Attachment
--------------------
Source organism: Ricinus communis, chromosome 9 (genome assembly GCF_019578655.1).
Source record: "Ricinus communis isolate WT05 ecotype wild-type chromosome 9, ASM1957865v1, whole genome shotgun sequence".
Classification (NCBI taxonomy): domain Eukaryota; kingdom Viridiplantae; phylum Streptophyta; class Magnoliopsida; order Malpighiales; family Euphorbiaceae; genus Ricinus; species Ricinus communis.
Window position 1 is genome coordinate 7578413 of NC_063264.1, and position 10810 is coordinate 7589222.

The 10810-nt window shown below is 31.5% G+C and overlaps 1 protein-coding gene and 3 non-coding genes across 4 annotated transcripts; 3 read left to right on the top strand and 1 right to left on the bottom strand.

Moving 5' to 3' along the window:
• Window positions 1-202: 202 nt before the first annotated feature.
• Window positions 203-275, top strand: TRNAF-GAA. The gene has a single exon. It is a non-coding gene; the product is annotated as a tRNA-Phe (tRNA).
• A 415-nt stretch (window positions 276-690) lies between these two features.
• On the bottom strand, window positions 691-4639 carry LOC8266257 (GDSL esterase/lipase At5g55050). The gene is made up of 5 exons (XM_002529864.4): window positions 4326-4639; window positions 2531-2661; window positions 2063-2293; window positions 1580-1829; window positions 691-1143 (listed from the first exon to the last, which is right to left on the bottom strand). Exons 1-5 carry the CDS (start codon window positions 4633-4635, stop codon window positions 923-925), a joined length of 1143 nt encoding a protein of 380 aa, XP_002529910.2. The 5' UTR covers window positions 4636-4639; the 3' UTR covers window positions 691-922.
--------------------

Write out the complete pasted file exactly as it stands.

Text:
Source organism: Ricinus communis, chromosome 9 (genome assembly GCF_019578655.1).
Source record: "Ricinus communis isolate WT05 ecotype wild-type chromosome 9, ASM1957865v1, whole genome shotgun sequence".
Classification (NCBI taxonomy): domain Eukaryota; kingdom Viridiplantae; phylum Streptophyta; class Magnoliopsida; order Malpighiales; family Euphorbiaceae; genus Ricinus; species Ricinus communis.
Window position 1 is genome coordinate 7578413 of NC_063264.1, and position 10810 is coordinate 7589222.

The 10810-nt window shown below is 31.5% G+C and overlaps 1 protein-coding gene and 3 non-coding genes across 4 annotated transcripts; 3 read left to right on the top strand and 1 right to left on the bottom strand.

Moving 5' to 3' along the window:
• Window positions 1-202: 202 nt before the first annotated feature.
• Window positions 203-275, top strand: TRNAF-GAA. The gene has a single exon. It is a non-coding gene; the product is annotated as a tRNA-Phe (tRNA).
• A 415-nt stretch (window positions 276-690) lies between these two features.
• On the bottom strand, window positions 691-4639 carry LOC8266257 (GDSL esterase/lipase At5g55050). The gene is made up of 5 exons (XM_002529864.4): window positions 4326-4639; window positions 2531-2661; window positions 2063-2293; window positions 1580-1829; window positions 691-1143 (listed from the first exon to the last, which is right to left on the bottom strand). Exons 1-5 carry the CDS (start codon window positions 4633-4635, stop codon window positions 923-925), a joined length of 1143 nt encoding a protein of 380 aa, XP_002529910.2. The 5' UTR covers window positions 4636-4639; the 3' UTR covers window positions 691-922.